Homeschooling: “You're Doing It Wrong”
I've had some interaction with Mary Pride a couple of years ago after I posted a quote of hers on No Longer Quivering's old forum. Somehow, even Mary thinks that she's not patriarchal and wrote to me to ask me to say otherwise. I called her the “high priestess of patriarchy” in my post there. Somehow, because Mary doesn't like Vision Forum and the “stay at home daughter” concept, she expected me to be convinced that she's not patriarchal. Apparently, Vyckie Garrison had the same experience with Mary which she notes HERE.
Mary' quote subtitled “Evangelism Through Reproduction” (pg 80 in my copy of her book The Way Home):
We Christians can sometimes be inconsistent. We'd fight and scream if someone tried to stamp out our evangelistic efforts....Let's say that Christians are 20 percent of the US population. If each Christian family had six children, and the humanists, feminists, and others kept on having an average of one.....then in twenty years there would be sixty of us for every forty of them. In forty years, 90 percent of America would be Christian! That is without outside evangelism. All we'd have to do would be to have children and raise them for Christ... [T]hen in two generations...we would be over 40 percent of the population.
We also see the same idea elsewhere online among those who have abandoned only some of the sacred cows of this end of Christian homeschooling, but they don't want to abandon them all. In the end, it seems that they just argue like Mary Pride did: Their version of the system and their way of doing things is superior to the failed attempt of someone else. And most often, I've seen that the “better way” of their superior version of a paradigm only rehashes some element of the ideology that was originally promoted as a panacea for family. They are nothing more than ways to get that fantasy family about which so many of these hopeful yet fearful parents dream. No Longer Quivering (HERE and HERE), Homeschoolers Anonymous, Kathryn Elizabeth, and Love Joy Feminism offer a deeper discussion of this phenomenon. It has also become a theme of discussion at Spiritual Sounding Board. As some people have described it, many of these folks still have “one foot in and one foot out” of patriarchy.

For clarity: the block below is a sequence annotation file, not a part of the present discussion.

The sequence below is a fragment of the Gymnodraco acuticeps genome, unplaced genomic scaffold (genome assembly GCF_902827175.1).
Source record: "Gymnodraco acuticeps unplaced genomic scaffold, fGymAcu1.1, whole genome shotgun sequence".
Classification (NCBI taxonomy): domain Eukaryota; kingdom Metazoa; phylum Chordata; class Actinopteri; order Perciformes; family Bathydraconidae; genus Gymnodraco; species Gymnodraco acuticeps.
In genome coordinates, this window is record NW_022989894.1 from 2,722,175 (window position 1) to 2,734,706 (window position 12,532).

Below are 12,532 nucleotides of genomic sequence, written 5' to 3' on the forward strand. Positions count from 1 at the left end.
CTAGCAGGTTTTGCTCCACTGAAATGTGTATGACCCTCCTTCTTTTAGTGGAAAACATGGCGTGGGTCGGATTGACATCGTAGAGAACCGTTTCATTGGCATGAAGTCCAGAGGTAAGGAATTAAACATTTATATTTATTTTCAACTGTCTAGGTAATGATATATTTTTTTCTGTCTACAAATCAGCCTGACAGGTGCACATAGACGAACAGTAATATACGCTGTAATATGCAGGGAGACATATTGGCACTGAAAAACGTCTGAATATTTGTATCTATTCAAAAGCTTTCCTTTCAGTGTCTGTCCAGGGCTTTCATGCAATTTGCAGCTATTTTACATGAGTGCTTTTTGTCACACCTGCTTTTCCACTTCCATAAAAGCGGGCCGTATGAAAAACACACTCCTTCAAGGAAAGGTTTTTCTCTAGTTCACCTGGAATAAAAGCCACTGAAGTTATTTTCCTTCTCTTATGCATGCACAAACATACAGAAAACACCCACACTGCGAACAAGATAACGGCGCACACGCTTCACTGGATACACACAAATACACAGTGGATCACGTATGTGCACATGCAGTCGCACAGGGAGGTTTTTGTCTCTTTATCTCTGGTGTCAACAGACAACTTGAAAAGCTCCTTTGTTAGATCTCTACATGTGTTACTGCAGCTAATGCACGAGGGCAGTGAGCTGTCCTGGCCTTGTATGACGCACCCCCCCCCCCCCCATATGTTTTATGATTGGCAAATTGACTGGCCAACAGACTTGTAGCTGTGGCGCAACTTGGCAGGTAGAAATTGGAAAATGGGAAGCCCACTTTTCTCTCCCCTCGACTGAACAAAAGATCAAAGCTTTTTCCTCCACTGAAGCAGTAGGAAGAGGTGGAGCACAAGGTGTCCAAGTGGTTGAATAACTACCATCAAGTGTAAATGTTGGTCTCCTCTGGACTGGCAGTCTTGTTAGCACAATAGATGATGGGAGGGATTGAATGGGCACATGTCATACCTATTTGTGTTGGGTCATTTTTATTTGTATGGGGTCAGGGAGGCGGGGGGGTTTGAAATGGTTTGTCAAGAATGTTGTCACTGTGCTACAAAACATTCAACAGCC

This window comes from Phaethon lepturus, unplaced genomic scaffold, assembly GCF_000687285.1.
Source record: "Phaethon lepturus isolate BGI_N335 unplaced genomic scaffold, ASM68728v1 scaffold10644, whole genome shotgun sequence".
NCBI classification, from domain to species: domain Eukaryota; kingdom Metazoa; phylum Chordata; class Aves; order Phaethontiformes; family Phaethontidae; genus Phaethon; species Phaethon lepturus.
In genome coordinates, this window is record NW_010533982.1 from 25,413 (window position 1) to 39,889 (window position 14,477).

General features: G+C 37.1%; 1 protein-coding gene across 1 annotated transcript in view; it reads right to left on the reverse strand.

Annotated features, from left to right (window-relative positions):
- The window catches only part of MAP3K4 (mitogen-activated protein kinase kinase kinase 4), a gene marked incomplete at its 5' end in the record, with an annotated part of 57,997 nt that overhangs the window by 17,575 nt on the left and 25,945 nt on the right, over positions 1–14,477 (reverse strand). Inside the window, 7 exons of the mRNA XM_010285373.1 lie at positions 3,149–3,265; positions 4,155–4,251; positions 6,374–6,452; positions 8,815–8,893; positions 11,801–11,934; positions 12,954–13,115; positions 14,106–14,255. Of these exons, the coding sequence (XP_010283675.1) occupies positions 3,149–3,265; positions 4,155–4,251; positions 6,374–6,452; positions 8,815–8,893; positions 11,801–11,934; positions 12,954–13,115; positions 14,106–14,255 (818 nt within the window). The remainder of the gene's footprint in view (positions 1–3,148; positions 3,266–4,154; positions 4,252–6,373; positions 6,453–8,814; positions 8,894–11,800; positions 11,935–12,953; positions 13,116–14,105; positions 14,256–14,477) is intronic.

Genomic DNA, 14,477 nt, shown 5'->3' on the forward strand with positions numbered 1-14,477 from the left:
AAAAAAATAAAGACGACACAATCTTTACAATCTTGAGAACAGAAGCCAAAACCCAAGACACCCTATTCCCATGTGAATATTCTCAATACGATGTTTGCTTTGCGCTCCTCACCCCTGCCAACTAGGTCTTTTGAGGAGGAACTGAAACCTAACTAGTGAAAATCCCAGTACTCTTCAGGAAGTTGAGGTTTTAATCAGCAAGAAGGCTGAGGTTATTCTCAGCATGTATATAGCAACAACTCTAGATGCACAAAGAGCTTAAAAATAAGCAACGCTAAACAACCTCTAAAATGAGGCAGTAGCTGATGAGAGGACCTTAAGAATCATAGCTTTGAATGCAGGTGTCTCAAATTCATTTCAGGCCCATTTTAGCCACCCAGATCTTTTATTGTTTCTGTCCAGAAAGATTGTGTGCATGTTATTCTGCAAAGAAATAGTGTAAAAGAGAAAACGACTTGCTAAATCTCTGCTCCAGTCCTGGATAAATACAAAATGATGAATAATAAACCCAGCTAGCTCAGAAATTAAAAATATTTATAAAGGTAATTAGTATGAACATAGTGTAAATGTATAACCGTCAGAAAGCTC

Ultimately, if homeschooling yields unreliable results, what we see among all of these groups is the message that parents failed to follow the appropriate plan. If you are a parent with an adult child that rejects some or all of the desirable profile that homeschooling was supposed to engrain in them as children, you're to blame for doing something wrong or failing to do something right. All of this builds on the assumption that these parenting plans are foolproof, particularly if they are believed to be a pure interpretation of Scripture. If the paradigm fails, in the minds of these parents, it is synonymous with failure of God's promises in Scripture – and that can never be. It can't be the “branding” that some homeschooling guru tried to establish as a new take on “doing Christianity better” and how homeschooling becomes a function of that better way.
Bad Apples, Bad Staves or Bad Barrel Design?
And it seems that if the “failures” can't be attributed to patriarchy or paradigms, their parents find themselves with no want for advice from other do-gooders who come around like Job's friends. There is no dearth of them in Christian homeschooling. Scapegoating individuals as “bad apples” seems to be the last resort. Confirmation bias makes it quite easy to serve up the “homeschool apostate” and these “bad apple” individuals on homeschooling altar to preserve parental comfort and convenience under the guise of piety. And it's just not right.
Patriarchy was a tool and a symptom of the homeschooling panacea, but it was not the disease. Using Zimbardo's analogy, it was not patriarchy that made too many apples in the barrels go bad. (It isn't due to “one bad apple” either.) Patriarchy was never the barrel. It was only a component of the barrel. The barrel itself is the high demand culture of some homeschooling circles that seeks to create a fantasy world where wishes come true. Patriarchy was just a means to an end which allowed some to grasp at their version of the ideal world.
Many strive to only pull out a few barrel staves rather than going back to the proverbial drawing board to take a closer look at their barrel design.
It saddens me that too many fail to grasp this concept about this subgroup of homeschooling's ideal of the “greater good.” It's not Christianity's integrity that is at risk for them. It is the integrity of their paradigm of homeschooling, and it is lacking.